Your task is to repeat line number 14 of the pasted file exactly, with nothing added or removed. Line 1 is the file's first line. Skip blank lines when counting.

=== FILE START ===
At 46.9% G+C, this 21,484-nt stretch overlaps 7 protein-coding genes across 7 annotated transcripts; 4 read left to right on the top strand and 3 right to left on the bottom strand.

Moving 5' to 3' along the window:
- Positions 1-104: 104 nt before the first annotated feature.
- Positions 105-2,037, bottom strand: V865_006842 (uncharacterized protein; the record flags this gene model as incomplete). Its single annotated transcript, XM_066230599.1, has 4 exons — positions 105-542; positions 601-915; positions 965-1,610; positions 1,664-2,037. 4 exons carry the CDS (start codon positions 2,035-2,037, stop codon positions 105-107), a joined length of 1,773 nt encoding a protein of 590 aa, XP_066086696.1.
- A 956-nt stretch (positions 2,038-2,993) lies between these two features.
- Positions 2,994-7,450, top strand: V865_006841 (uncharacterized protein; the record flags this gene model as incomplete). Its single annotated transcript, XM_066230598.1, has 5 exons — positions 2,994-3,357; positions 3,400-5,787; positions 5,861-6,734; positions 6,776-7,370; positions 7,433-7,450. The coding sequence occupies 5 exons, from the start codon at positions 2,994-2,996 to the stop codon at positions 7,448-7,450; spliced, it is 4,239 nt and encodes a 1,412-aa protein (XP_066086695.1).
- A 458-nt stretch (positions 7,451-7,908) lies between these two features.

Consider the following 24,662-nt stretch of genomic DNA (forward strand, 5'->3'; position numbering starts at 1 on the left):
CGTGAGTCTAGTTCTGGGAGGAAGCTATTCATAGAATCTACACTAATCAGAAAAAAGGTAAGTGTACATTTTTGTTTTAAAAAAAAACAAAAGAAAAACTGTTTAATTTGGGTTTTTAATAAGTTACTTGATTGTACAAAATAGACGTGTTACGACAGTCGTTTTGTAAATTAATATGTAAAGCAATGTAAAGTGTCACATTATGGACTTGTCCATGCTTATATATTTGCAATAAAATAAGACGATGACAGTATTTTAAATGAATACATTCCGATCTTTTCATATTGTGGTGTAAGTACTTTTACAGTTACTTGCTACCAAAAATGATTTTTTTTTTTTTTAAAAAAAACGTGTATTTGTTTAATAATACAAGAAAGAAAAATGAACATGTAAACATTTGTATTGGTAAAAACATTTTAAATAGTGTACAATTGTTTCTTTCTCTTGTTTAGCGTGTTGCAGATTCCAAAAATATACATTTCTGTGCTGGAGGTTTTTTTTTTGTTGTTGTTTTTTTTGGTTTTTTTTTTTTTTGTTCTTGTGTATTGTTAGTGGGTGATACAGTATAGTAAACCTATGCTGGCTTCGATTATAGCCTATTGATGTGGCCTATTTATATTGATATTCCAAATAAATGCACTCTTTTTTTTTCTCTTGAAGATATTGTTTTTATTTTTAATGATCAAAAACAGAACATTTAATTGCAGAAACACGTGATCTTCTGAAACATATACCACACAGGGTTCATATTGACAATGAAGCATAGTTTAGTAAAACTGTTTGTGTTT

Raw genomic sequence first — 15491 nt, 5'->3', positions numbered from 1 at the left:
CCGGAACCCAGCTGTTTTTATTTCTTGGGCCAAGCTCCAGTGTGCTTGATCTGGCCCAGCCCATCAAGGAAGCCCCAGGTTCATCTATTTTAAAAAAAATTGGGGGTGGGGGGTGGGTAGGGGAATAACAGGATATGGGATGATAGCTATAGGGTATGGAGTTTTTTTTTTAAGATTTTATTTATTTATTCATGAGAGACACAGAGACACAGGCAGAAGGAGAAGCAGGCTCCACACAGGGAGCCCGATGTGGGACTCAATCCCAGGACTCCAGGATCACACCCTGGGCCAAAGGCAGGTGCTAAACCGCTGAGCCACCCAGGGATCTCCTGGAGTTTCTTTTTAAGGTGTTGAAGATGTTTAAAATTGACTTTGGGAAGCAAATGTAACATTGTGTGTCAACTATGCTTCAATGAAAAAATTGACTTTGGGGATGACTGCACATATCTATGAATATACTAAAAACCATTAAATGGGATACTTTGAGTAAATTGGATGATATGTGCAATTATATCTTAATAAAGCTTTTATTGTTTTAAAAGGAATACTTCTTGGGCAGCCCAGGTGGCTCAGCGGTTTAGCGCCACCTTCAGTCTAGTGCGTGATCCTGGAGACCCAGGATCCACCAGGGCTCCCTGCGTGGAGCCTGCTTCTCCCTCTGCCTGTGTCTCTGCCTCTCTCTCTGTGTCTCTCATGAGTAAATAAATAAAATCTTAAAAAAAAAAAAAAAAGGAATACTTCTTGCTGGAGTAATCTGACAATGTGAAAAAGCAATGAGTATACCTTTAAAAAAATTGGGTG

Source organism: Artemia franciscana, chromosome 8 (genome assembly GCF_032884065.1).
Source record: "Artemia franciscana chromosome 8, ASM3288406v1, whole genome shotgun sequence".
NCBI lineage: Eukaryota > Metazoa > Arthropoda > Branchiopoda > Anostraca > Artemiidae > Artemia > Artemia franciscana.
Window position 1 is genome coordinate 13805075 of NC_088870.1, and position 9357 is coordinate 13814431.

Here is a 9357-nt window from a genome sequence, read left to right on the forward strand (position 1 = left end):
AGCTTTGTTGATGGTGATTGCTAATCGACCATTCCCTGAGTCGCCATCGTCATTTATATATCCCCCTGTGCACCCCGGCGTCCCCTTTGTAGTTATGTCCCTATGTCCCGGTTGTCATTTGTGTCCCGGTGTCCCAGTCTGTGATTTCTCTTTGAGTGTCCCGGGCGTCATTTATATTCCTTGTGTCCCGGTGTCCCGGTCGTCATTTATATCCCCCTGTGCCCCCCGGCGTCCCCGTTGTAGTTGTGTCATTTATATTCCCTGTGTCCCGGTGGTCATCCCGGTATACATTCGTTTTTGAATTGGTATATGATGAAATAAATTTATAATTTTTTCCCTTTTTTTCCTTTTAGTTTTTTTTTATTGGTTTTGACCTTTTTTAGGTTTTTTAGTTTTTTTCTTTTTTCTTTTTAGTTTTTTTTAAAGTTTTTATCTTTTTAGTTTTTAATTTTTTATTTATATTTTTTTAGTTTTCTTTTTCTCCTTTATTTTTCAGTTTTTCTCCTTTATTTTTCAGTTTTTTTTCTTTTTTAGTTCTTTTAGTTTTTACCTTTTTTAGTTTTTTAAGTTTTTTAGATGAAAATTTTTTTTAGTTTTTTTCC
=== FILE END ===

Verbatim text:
NCBI lineage: Eukaryota > Metazoa > Arthropoda > Branchiopoda > Anostraca > Artemiidae > Artemia > Artemia franciscana.